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Titolo:
The role of the primate amygdala in conditioned reinforcement
Autore:
Parkinson, JA; Crofts, HS; McGuigan, M; Tomic, DL; Everitt, BJ; Roberts, AC;
Indirizzi:
Univ Cambridge, Dept Anat, Cambridge CB2 3DY, England Univ Cambridge Cambridge England CB2 3DY nat, Cambridge CB2 3DY, England Univ Cambridge, Dept Expt Psychol, Cambridge CB2 3DY, England Univ Cambridge Cambridge England CB2 3DY hol, Cambridge CB2 3DY, England
Titolo Testata:
JOURNAL OF NEUROSCIENCE
fascicolo: 19, volume: 21, anno: 2001,
pagine: 7770 - 7780
SICI:
0270-6474(20011001)21:19<7770:TROTPA>2.0.ZU;2-4
Fonte:
ISI
Lingua:
ENG
Soggetto:
AUDITORY SECONDARY REINFORCEMENT; STIMULUS REWARD ASSOCIATIONS; EXCITOTOXIC LESIONS; BASOLATERAL AMYGDALA; PREFRONTAL CORTEX; 2ND-ORDER SCHEDULE; COCAINE INJECTION; FOOD PRESENTATION; VENTRAL STRIATUM; RHESUS-MONKEYS;
Keywords:
appetitive conditioning; marmoset; excitotoxic; goal-directed behavior; incentive value; second-order schedule;
Tipo documento:
Article
Natura:
Periodico
Settore Disciplinare:
Life Sciences
Citazioni:
36
Recensione:
Indirizzi per estratti:
Indirizzo: Parkinson, JA Univ Cambridge, Dept Anat, Downing St, Cambridge CB2 3DY, England Univ Cambridge Downing St Cambridge England CB2 3DY England
Citazione:
J.A. Parkinson et al., "The role of the primate amygdala in conditioned reinforcement", J NEUROSC, 21(19), 2001, pp. 7770-7780

Abstract

Conditioned reinforcement refers, to the capacity of a conditioned stimulus, to support instrumental behavior by acquiring affective properties of the primary reinforcer with which it is associated. Conditioned reinforcers maintain behavior over protracted periods of time in the absence of, and potentially in conflict with, primary reinforcers and as, such may play a fundamental role in complex social behavior. A relatively large body of evidence supports, the view that the amygdala (and in particular the basolateral; area) contributes to conditioned reinforcement by maintaining a representation of the affective value of conditioned stimuli. However, a recent study in primates (Malkova et al., 1997), using a second-order visual discrimination task, suggests that the amygdala is not critical for the conditioned reinforcement process. In the present study, excitotoxic lesions, of the amygdala in a new world primate, the common marmoset, resulted in a progressive impairment in responding under a second-order schedule of food reinforcement. In addition, theresponding of amygdala-lesioned animals was insensitive to the omission ofthe conditioned reinforcer, unlike that of control animals, for which responding was markedly reduced. In contrast, lesioned animals were unimpaired when responding on a progression of fixed-ratio schedules of primary reinforcement. These data confirm that the amygdala is critical for the conditioned reinforcement process in primates, and taken together with other recent work in monkeys, these results suggest that the contribution of the amygdala is to provide the affective value of specific reinforcers as accessed by associated conditioned stimuli.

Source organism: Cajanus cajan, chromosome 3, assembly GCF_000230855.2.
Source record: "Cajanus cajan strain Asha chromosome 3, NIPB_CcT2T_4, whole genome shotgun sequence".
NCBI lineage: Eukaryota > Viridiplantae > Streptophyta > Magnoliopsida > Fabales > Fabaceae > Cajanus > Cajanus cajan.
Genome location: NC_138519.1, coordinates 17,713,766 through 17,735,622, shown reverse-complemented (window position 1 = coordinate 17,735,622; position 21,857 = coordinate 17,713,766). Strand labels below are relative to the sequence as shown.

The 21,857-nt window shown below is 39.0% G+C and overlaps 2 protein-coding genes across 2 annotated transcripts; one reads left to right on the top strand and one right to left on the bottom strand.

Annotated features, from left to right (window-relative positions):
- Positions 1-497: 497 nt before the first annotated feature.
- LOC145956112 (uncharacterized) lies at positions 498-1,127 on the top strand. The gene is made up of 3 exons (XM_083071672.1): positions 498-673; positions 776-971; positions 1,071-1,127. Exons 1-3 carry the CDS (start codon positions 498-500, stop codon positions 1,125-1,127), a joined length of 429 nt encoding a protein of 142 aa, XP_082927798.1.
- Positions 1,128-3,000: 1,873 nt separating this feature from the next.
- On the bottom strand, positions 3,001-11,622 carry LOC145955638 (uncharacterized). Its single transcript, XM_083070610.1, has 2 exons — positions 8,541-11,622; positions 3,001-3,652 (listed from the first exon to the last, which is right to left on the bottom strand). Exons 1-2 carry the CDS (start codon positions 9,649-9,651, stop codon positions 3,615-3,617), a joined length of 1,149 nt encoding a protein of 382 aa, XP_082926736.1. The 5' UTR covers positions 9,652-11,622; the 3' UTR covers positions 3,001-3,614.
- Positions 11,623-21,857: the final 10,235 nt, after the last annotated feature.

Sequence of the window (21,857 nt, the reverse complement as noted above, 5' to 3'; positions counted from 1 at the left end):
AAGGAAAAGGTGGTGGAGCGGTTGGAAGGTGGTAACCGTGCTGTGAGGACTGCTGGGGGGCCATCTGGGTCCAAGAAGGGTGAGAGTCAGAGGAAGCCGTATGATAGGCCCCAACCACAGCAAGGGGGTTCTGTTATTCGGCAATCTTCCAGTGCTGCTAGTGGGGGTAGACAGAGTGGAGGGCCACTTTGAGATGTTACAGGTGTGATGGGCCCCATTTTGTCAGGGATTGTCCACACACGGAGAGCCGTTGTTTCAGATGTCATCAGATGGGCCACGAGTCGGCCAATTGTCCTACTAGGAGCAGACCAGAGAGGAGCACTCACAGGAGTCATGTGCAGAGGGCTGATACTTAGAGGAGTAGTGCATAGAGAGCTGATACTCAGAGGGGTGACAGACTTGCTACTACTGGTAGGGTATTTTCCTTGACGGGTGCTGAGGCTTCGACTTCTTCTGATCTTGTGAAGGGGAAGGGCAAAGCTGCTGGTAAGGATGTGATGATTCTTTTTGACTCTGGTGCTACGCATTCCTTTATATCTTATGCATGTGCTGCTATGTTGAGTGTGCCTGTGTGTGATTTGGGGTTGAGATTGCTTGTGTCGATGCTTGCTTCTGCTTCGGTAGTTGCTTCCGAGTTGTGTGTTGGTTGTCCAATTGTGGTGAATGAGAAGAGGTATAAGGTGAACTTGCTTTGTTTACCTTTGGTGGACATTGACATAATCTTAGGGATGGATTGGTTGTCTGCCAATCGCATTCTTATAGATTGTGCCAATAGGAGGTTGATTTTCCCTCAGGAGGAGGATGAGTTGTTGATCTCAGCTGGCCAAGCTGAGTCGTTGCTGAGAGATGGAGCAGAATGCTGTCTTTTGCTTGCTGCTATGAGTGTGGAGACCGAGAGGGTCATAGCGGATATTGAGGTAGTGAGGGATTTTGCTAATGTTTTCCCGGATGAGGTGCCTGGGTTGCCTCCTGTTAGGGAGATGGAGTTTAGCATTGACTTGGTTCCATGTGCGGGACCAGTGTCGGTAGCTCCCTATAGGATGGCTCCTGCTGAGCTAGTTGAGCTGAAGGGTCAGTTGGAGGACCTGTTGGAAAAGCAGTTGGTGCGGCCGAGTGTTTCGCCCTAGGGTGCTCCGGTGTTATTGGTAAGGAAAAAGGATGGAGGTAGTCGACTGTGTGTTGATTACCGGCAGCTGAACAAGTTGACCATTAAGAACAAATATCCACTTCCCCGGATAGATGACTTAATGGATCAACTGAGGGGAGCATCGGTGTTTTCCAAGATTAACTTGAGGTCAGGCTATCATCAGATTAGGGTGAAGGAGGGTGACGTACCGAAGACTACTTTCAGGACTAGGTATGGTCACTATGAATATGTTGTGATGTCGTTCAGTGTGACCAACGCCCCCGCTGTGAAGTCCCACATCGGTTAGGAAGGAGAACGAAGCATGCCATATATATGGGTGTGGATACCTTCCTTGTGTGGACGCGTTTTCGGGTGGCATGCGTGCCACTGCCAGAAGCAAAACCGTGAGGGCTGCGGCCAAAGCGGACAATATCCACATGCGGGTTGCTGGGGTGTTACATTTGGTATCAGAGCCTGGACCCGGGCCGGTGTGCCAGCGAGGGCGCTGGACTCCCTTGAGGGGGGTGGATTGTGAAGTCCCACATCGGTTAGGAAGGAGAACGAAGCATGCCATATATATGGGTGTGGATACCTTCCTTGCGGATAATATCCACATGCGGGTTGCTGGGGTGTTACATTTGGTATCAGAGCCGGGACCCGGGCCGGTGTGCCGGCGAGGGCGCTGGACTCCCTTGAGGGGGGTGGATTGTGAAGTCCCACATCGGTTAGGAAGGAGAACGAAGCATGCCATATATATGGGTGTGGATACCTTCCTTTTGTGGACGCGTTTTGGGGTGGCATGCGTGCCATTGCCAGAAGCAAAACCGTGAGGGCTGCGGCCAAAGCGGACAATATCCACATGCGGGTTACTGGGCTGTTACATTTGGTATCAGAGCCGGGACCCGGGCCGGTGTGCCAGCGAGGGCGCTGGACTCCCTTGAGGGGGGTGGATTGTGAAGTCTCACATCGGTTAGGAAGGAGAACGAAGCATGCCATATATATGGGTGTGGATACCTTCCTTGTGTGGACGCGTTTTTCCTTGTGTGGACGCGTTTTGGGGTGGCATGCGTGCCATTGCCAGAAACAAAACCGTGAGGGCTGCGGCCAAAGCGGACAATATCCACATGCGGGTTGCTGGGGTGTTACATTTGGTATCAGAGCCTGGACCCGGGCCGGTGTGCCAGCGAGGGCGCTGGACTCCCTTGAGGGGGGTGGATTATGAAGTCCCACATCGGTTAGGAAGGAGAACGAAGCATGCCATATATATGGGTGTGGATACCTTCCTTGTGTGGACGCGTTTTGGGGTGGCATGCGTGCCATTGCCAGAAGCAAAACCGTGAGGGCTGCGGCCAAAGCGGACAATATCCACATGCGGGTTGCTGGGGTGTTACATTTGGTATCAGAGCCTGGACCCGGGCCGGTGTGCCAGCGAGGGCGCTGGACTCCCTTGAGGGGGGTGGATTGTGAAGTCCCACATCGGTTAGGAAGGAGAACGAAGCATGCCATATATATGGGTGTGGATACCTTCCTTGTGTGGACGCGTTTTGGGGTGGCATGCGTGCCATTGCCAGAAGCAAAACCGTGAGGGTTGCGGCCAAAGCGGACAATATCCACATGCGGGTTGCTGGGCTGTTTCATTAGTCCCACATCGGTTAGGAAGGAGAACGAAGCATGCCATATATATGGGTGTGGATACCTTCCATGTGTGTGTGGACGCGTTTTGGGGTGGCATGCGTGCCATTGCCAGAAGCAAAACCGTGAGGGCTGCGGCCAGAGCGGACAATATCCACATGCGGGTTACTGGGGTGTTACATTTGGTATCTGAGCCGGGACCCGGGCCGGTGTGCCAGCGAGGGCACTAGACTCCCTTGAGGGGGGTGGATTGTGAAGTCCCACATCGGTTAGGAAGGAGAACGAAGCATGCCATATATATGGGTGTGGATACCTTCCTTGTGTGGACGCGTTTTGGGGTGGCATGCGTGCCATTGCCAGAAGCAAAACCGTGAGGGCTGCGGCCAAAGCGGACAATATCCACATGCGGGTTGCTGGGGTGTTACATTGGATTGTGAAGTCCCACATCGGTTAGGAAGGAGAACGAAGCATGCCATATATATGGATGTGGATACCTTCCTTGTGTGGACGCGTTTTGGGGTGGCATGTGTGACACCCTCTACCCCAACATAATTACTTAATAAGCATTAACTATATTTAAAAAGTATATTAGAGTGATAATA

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Documento generato il 31/03/20 alle ore 04:46:49